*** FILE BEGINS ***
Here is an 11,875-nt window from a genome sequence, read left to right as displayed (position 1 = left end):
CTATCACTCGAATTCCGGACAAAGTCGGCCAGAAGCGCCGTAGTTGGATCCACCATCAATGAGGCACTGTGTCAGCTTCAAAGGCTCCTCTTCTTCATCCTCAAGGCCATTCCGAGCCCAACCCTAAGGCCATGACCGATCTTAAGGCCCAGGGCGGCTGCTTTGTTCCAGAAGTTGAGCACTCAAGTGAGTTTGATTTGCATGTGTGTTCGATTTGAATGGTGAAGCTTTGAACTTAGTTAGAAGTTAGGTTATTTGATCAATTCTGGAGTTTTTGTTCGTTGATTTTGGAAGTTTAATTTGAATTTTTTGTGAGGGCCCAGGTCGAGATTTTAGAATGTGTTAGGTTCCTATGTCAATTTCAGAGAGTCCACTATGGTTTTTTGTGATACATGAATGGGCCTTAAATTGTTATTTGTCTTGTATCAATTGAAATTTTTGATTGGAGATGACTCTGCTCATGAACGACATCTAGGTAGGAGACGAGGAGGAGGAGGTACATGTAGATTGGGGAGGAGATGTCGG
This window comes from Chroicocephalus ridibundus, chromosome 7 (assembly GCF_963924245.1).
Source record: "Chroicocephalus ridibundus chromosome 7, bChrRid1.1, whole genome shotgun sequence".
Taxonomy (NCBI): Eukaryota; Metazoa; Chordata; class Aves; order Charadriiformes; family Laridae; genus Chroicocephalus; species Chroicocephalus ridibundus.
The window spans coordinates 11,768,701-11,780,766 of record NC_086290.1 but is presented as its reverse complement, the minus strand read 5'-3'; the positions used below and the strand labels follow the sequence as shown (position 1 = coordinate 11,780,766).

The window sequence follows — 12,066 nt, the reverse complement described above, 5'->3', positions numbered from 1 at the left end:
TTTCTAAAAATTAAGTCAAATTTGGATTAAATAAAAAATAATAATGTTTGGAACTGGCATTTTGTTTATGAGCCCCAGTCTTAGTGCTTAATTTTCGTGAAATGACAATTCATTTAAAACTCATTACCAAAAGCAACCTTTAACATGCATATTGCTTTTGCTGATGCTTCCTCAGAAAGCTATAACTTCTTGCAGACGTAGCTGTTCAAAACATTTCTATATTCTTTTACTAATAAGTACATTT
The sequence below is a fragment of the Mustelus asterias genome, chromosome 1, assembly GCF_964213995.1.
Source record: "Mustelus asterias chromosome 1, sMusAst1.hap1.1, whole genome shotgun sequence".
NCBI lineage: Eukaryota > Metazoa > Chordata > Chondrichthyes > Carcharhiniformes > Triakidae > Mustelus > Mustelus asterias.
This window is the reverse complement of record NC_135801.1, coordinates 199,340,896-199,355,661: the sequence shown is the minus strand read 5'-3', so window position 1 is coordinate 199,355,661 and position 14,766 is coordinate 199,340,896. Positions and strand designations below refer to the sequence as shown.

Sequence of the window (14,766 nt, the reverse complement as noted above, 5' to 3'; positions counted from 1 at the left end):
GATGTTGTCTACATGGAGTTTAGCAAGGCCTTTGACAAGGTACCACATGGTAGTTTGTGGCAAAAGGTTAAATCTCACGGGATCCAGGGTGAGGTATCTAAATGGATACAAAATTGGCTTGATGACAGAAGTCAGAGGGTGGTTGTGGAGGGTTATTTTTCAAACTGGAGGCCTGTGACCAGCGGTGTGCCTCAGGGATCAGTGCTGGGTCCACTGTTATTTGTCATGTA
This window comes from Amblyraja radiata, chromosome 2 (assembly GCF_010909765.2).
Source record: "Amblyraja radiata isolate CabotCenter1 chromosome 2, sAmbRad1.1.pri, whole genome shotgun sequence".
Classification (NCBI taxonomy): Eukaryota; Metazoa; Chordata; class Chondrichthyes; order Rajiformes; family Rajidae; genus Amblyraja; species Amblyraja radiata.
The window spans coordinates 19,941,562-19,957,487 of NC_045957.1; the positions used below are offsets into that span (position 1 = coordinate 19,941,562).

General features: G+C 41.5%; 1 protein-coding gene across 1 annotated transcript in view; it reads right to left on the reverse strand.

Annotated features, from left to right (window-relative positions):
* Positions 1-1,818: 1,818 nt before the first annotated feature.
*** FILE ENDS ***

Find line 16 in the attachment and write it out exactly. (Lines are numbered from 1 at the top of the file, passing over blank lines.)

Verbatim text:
Source record: "Amblyraja radiata isolate CabotCenter1 chromosome 2, sAmbRad1.1.pri, whole genome shotgun sequence".